When Zarathustra went one day over the great bridge, then did the cripples and beggars surround him, and a hunchback spake thus unto him:
"Behold, Zarathustra! Even the people learn from thee, and acquire faith in thy teaching: but for them to believe fully in thee, one thing is still needful—thou must first of all convince us cripples! Here hast thou now a fine selection, and verily, an opportunity with more than one forelock! The blind canst thou heal, and make the lame run; and from him who hath too much behind, couldst thou well, also, take away a little;—that, I think, would be the right method to make the cripples believe in Zarathustra!"
Zarathustra, however, answered thus unto him who so spake: When one taketh his hump from the hunchback, then doth one take from him his spirit—so do the people teach. And when one giveth the blind man eyes, then doth he see too many bad things on the earth: so that he curseth him who healed him. He, however, who maketh the lame man run, inflicteth upon him the greatest injury; for hardly can he run, when his vices run away with him—so do the people teach concerning cripples. And why should not Zarathustra also learn from the people, when the people learn from Zarathustra?
It is, however, the smallest thing unto me since I have been amongst men, to see one person lacking an eye, another an ear, and a third a leg, and that others have lost the tongue, or the nose, or the head.
I see and have seen worse things, and divers things so hideous, that I should neither like to speak of all matters, nor even keep silent about some of them: namely, men who lack everything, except that they have too much of one thing—men who are nothing more than a big eye, or a big mouth, or a big belly, or something else big,—reversed cripples, I call such men.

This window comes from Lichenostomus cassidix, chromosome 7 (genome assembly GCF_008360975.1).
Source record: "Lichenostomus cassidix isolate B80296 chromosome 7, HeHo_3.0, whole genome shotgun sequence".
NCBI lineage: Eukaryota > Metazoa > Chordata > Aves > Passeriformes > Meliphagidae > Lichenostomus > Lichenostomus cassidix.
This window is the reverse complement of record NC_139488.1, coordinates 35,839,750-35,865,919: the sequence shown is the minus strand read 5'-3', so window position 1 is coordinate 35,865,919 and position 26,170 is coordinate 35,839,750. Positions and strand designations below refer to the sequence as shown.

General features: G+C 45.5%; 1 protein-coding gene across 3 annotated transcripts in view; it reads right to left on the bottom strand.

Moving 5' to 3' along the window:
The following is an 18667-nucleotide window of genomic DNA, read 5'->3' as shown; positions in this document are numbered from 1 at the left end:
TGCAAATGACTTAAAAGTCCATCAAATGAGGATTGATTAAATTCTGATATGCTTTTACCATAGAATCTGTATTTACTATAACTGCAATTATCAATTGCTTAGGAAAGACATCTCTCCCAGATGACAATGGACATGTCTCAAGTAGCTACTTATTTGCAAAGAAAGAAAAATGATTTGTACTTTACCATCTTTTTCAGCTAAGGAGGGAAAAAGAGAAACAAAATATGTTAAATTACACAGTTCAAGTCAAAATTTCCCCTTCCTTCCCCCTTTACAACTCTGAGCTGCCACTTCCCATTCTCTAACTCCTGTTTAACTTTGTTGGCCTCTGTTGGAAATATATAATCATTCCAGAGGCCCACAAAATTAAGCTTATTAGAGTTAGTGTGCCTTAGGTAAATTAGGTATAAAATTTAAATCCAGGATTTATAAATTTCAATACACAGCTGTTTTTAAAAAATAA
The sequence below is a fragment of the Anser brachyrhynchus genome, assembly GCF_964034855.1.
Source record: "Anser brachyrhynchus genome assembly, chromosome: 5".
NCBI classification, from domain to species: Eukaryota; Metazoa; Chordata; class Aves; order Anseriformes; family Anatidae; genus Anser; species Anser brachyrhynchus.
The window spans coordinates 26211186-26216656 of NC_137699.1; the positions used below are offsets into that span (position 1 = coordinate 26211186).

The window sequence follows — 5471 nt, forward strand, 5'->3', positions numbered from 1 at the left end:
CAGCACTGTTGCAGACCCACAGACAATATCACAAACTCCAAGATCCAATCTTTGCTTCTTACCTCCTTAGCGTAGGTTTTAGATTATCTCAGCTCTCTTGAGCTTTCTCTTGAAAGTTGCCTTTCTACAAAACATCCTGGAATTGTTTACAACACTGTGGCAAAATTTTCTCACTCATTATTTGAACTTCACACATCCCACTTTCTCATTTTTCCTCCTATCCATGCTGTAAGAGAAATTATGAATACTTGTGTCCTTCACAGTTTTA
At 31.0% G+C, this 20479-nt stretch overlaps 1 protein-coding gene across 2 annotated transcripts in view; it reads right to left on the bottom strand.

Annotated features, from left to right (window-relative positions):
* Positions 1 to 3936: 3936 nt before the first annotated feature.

And when I came out of my solitude, and for the first time passed over this bridge, then I could not trust mine eyes, but looked again and again, and said at last: "That is an ear! An ear as big as a man!" I looked still more attentively—and actually there did move under the ear something that was pitiably small and poor and slim. And in truth this immense ear was perched on a small thin stalk—the stalk, however, was a man! A person putting a glass to his eyes, could even recognise further a small envious countenance, and also that a bloated soullet dangled at the stalk. The people told me, however, that the big ear was not only a man, but a great man, a genius. But I never believed in the people when they spake of great men—and I hold to my belief that it was a reversed cripple, who had too little of everything, and too much of one thing.
When Zarathustra had spoken thus unto the hunchback, and unto those of whom the hunchback was the mouthpiece and advocate, then did he turn to his disciples in profound dejection, and said:
Verily, my friends, I walk amongst men as amongst the fragments and limbs of human beings!
This is the terrible thing to mine eye, that I find man broken up, and scattered about, as on a battle- and butcher-ground.
And when mine eye fleeth from the present to the bygone, it findeth ever the same: fragments and limbs and fearful chances—but no men!
The present and the bygone upon earth—ah! my friends—that is MY most unbearable trouble; and I should not know how to live, if I were not a seer of what is to come.
A seer, a purposer, a creator, a future itself, and a bridge to the future —and alas! also as it were a cripple on this bridge: all that is Zarathustra.
And ye also asked yourselves often: "Who is Zarathustra to us? What shall he be called by us?" And like me, did ye give yourselves questions for answers.
Is he a promiser? Or a fulfiller? A conqueror? Or an inheritor? A harvest? Or a ploughshare? A physician? Or a healed one?
Is he a poet? Or a genuine one? An emancipator? Or a subjugator? A good one? Or an evil one?
I walk amongst men as the fragments of the future: that future which I contemplate.
And it is all my poetisation and aspiration to compose and collect into unity what is fragment and riddle and fearful chance.
And how could I endure to be a man, if man were not also the composer, and riddle-reader, and redeemer of chance!
To redeem what is past, and to transform every "It was" into "Thus would I have it!"—that only do I call redemption!
Will—so is the emancipator and joy-bringer called: thus have I taught you, my friends! But now learn this likewise: the Will itself is still a prisoner.